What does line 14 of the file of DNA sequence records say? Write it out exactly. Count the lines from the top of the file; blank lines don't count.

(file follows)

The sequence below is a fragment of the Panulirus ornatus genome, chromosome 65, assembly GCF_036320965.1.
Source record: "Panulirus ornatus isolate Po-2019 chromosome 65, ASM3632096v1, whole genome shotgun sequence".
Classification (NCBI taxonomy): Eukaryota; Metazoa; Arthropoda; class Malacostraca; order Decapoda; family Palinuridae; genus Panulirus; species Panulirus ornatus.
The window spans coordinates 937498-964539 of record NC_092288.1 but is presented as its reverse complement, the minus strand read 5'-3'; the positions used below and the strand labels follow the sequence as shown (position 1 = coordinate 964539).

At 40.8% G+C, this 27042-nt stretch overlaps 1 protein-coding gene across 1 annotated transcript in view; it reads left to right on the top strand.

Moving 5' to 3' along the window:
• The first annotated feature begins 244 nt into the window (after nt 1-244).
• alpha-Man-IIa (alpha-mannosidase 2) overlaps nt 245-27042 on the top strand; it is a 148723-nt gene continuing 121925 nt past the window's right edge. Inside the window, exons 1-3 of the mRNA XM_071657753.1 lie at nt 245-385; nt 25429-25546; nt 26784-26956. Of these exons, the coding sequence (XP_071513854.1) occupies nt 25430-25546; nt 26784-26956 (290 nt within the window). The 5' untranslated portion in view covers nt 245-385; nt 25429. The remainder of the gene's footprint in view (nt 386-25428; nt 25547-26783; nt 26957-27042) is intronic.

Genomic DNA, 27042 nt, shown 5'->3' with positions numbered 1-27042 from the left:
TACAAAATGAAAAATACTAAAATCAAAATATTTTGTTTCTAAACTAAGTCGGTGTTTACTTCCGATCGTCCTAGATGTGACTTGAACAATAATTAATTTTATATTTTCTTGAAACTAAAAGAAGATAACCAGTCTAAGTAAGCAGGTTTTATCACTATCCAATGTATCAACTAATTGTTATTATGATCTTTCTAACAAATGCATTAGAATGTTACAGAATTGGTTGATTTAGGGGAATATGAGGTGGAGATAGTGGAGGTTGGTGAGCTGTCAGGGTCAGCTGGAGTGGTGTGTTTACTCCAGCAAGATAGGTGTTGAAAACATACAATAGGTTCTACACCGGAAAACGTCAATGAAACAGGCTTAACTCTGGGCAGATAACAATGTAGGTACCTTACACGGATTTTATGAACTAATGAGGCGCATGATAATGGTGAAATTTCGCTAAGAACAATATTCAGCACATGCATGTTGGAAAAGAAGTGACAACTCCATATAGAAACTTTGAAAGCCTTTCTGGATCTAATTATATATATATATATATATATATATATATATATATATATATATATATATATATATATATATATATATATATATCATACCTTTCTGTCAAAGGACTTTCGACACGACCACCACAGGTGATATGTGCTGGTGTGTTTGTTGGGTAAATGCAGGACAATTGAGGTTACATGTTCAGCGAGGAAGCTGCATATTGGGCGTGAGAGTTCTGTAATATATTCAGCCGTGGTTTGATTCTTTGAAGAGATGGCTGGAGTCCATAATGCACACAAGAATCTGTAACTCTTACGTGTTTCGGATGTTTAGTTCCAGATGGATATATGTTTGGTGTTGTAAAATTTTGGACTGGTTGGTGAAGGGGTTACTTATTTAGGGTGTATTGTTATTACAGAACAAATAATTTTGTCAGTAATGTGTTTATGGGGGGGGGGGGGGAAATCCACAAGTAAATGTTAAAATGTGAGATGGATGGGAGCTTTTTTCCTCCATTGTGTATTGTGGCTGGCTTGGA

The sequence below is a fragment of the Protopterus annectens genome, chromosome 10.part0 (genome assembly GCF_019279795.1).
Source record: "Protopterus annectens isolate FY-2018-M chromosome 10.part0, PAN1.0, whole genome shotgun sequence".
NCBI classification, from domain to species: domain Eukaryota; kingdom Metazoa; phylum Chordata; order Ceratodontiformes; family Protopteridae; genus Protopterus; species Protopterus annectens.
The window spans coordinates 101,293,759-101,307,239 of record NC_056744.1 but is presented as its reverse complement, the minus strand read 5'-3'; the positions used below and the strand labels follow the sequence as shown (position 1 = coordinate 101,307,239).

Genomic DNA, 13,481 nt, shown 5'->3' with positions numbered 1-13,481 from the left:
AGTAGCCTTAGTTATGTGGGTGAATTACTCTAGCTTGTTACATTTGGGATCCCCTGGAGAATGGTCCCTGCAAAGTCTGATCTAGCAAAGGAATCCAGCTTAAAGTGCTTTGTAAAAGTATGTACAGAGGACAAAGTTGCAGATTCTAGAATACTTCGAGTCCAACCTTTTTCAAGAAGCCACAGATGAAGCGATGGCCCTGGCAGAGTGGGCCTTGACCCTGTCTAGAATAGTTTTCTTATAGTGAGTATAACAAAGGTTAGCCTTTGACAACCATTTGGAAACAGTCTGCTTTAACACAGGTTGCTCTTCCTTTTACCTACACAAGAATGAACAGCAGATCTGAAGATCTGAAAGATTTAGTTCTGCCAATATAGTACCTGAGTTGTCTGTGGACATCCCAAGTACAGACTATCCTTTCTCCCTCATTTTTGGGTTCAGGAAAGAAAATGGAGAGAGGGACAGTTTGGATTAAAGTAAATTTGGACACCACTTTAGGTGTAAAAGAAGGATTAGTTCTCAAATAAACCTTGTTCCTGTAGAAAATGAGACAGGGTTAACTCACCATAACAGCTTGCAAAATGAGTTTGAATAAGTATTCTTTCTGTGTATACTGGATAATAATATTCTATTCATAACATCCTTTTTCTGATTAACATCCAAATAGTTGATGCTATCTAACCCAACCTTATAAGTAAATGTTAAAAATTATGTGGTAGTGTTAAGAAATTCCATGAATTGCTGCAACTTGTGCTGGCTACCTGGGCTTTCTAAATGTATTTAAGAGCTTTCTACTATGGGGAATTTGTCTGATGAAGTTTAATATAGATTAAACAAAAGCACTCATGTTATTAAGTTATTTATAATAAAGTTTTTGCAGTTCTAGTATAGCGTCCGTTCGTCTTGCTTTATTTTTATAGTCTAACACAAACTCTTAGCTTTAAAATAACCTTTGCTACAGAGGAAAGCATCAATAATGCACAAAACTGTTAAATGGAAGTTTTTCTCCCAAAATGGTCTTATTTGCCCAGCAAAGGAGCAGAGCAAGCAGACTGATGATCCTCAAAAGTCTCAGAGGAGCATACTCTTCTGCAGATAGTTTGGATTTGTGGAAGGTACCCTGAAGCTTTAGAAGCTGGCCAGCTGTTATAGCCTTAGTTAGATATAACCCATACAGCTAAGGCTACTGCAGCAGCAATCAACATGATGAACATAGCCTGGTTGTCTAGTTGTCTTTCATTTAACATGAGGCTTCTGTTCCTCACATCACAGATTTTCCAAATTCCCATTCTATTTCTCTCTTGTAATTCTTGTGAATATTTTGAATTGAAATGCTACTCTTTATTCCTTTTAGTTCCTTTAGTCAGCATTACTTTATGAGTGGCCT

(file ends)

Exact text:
The window spans coordinates 101,293,759-101,307,239 of record NC_056744.1 but is presented as its reverse complement, the minus strand read 5'-3'; the positions used below and the strand labels follow the sequence as shown (position 1 = coordinate 101,307,239).